'Pure Iceland' exhibition opens at the Science Museum

On 20 January 2006 the Science Museum opened Pure Iceland, a new exhibition exploring the peculiar geography and weather conditions of Iceland and how the country is using its natural resources to power itself and protect the environment.

Pure Iceland looks at Iceland’s current use of its natural resources to provide cheap, clean energy to all Icelandic homes and industry. Visitors will also see Iceland’s early moves to become the world’s first hydrogen economy – increasingly using non-polluting hydrogen instead of fossil fuels.

There are few objects, display panels or exhibition captions. Instead, the whole exhibition is presented as an experience in which the atmosphere of Iceland will be conjured though projection and sound. The exhibition is full of stories about Iceland, its energy resources, volcanoes, earthquakes, storms, avalanches and landslides, all presented by a renowned company of Icelandic actors using the traditional saga storytelling against a gigantic backdrop of mud volcanoes, lava cones and sea.

Iceland is about a third of the size of France, with 11% of the country covered in glacier ice, providing flowing water in abundance. The country sits on two North Atlantic tectonic plates and earthquakes are common as the plates move. It is 18-20 million years old, one of the youngest landmasses of its size in the world. The temperature fluctuates frequently from –5C to + 15C, causing many incidents of icing, high winds, meltwater floods, landslides and snow avalanches. On average one of Iceland’s volcanoes erupts every four years. It is a country where natural disasters are common.

While already relying on clean energy in the form of hydroelectric and geothermal power Iceland is now attempting to replace the use of fossil fuel with hydrogen-based fuels. Hydrogen is a clean energy carrier and can be produced from water with renewable energy.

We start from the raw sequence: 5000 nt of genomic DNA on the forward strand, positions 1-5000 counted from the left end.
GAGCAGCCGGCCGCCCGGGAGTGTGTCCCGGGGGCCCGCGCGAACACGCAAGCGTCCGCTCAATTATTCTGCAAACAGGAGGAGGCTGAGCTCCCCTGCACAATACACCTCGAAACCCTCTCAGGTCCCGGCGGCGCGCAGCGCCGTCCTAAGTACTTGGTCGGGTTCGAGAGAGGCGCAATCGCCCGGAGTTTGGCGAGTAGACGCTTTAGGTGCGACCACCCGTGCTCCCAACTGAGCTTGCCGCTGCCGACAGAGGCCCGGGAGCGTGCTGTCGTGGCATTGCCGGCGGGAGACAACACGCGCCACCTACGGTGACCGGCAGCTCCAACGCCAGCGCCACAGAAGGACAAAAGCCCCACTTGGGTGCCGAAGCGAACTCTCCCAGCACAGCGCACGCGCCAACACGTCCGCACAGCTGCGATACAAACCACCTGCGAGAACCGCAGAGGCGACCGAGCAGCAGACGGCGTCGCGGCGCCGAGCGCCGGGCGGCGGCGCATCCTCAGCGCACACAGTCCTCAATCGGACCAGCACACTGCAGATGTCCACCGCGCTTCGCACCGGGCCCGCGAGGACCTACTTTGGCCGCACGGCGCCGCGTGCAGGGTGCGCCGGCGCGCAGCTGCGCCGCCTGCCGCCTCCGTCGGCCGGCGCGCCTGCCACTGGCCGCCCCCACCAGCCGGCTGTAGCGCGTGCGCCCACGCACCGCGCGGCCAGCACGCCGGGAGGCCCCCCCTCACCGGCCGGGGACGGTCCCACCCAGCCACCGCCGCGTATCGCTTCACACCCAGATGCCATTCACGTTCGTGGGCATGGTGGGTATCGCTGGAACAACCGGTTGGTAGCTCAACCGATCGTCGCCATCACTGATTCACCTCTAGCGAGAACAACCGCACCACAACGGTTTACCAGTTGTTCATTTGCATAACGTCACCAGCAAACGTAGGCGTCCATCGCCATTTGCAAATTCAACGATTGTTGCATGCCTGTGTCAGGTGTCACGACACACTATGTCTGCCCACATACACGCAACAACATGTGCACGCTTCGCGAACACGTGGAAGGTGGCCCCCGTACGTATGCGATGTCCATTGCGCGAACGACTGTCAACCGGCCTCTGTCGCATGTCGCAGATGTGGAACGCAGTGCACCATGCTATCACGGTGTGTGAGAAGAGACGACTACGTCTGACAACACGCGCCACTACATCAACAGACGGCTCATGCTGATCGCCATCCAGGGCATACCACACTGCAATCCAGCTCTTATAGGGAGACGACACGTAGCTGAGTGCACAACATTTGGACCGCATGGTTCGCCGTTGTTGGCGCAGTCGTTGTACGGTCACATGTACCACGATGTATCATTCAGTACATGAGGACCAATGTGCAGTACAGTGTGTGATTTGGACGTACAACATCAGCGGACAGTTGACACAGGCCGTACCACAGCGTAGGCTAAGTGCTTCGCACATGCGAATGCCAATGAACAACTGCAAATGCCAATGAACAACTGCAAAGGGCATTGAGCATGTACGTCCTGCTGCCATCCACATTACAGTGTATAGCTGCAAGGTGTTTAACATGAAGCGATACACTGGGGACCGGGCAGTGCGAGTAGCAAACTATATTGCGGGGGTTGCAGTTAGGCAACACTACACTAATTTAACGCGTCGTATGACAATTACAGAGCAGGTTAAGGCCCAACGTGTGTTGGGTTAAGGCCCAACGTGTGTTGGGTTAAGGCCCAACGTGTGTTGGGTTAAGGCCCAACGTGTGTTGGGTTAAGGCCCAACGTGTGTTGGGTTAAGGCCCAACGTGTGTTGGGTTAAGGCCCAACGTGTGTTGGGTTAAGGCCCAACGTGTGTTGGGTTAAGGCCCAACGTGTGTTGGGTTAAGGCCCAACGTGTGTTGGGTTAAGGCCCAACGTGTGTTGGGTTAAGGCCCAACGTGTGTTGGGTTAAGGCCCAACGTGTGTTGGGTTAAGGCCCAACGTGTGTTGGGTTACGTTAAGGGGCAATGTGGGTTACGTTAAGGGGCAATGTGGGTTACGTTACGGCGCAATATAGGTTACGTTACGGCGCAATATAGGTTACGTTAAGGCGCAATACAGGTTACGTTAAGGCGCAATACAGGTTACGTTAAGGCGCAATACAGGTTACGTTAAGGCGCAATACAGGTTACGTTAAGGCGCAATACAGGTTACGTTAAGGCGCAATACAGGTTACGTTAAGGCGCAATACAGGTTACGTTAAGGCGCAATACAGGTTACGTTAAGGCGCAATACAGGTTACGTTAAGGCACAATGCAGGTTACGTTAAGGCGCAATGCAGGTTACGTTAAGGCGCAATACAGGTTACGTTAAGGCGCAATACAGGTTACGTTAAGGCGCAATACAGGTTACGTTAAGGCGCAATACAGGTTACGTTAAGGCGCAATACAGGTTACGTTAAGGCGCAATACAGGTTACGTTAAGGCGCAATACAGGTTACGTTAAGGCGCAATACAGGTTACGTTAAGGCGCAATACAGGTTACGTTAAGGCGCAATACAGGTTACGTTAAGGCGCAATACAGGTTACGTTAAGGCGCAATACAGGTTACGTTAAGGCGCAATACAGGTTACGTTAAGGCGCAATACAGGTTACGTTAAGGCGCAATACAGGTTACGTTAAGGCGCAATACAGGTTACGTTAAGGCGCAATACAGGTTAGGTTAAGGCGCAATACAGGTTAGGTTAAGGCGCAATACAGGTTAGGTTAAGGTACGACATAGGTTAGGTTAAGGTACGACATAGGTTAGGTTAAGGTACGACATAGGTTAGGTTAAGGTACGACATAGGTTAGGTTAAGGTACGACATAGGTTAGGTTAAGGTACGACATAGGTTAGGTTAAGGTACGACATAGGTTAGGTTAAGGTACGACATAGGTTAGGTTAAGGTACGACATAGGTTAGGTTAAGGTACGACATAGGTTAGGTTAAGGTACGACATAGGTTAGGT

Heather Mayfield, Deputy Head of the Science Museum, said: “We are excited to be taking a step away from our usual exhibition presentation methods. Pure Iceland will appeal to the senses of our visitors and will attempt to give them at least a little idea of the life, geography and geological conditions that exist in the country. The quality, creativity and skills of the Vesturport Theatre Company will bring the exhibition’s many stories to life.”

Pure Iceland

Icelandic Ambassador, Sverrir Haukur Gunnlaugsson said “While some nations might envy Iceland its already existing clean energy we are making steady progress towards the practical use of hydrogen fuel in our daily lives. Not only is hydrogen a clean fuel, it can be produced in an environmentally safe way by separating the hydrogen and oxygen in water using a strong electric current. And since Iceland is rich in water this is an effective process for it to undertake.”

There is also a series of adult and family events to accompany the exhibition including story telling for children and, at the Science Museum’s Dana Centre, events exploring Iceland’s natural resources, power plants and the way climate change is affecting the country.


Pure Iceland website www.pureiceland.org.uk

Science Museum, Exhibition Road, South Kensington, London, SW7 2DD www.sciencemuseum.org.uk

General Enquiries: 0870 870 4868
Opening Times:
Monday - Sunday 10am - 6pm

Exhibition free of charge to all visitors

Nearest Tube Station: South Kensington

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